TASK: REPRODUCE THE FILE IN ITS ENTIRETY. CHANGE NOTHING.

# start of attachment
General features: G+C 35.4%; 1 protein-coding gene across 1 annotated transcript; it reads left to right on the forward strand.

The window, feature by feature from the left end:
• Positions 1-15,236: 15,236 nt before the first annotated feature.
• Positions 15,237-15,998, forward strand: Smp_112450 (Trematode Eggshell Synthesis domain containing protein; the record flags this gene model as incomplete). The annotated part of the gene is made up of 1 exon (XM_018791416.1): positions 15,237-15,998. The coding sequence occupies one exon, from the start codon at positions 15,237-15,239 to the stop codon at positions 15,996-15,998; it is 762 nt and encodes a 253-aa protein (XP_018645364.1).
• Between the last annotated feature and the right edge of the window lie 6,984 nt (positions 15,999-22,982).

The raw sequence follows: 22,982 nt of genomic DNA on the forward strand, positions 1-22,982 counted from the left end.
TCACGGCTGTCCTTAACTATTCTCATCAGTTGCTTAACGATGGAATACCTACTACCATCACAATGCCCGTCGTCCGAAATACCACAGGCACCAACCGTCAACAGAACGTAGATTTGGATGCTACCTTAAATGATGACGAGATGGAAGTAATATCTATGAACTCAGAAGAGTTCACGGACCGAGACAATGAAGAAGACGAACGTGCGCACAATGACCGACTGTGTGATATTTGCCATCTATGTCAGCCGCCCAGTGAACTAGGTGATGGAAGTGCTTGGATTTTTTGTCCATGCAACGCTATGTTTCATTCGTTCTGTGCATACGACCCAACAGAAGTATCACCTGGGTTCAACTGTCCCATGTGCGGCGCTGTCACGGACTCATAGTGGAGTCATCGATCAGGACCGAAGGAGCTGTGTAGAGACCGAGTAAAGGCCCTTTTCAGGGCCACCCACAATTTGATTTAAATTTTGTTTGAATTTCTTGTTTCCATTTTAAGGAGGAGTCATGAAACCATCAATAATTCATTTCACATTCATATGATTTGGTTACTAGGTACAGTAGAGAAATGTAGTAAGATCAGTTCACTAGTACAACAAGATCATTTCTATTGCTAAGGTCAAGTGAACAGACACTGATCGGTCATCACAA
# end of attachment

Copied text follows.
General features: G+C 35.4%; 1 protein-coding gene across 1 annotated transcript; it reads left to right on the forward strand.

The window, feature by feature from the left end:
• Positions 1-15,236: 15,236 nt before the first annotated feature.
• Positions 15,237-15,998, forward strand: Smp_112450 (Trematode Eggshell Synthesis domain containing protein; the record flags this gene model as incomplete). The annotated part of the gene is made up of 1 exon (XM_018791416.1): positions 15,237-15,998. The coding sequence occupies one exon, from the start codon at positions 15,237-15,239 to the stop codon at positions 15,996-15,998; it is 762 nt and encodes a 253-aa protein (XP_018645364.1).
• Between the last annotated feature and the right edge of the window lie 6,984 nt (positions 15,999-22,982).

The raw sequence follows: 22,982 nt of genomic DNA on the forward strand, positions 1-22,982 counted from the left end.
TCACGGCTGTCCTTAACTATTCTCATCAGTTGCTTAACGATGGAATACCTACTACCATCACAATGCCCGTCGTCCGAAATACCACAGGCACCAACCGTCAACAGAACGTAGATTTGGATGCTACCTTAAATGATGACGAGATGGAAGTAATATCTATGAACTCAGAAGAGTTCACGGACCGAGACAATGAAGAAGACGAACGTGCGCACAATGACCGACTGTGTGATATTTGCCATCTATGTCAGCCGCCCAGTGAACTAGGTGATGGAAGTGCTTGGATTTTTTGTCCATGCAACGCTATGTTTCATTCGTTCTGTGCATACGACCCAACAGAAGTATCACCTGGGTTCAACTGTCCCATGTGCGGCGCTGTCACGGACTCATAGTGGAGTCATCGATCAGGACCGAAGGAGCTGTGTAGAGACCGAGTAAAGGCCCTTTTCAGGGCCACCCACAATTTGATTTAAATTTTGTTTGAATTTCTTGTTTCCATTTTAAGGAGGAGTCATGAAACCATCAATAATTCATTTCACATTCATATGATTTGGTTACTAGGTACAGTAGAGAAATGTAGTAAGATCAGTTCACTAGTACAACAAGATCATTTCTATTGCTAAGGTCAAGTGAACAGACACTGATCGGTCATCACAA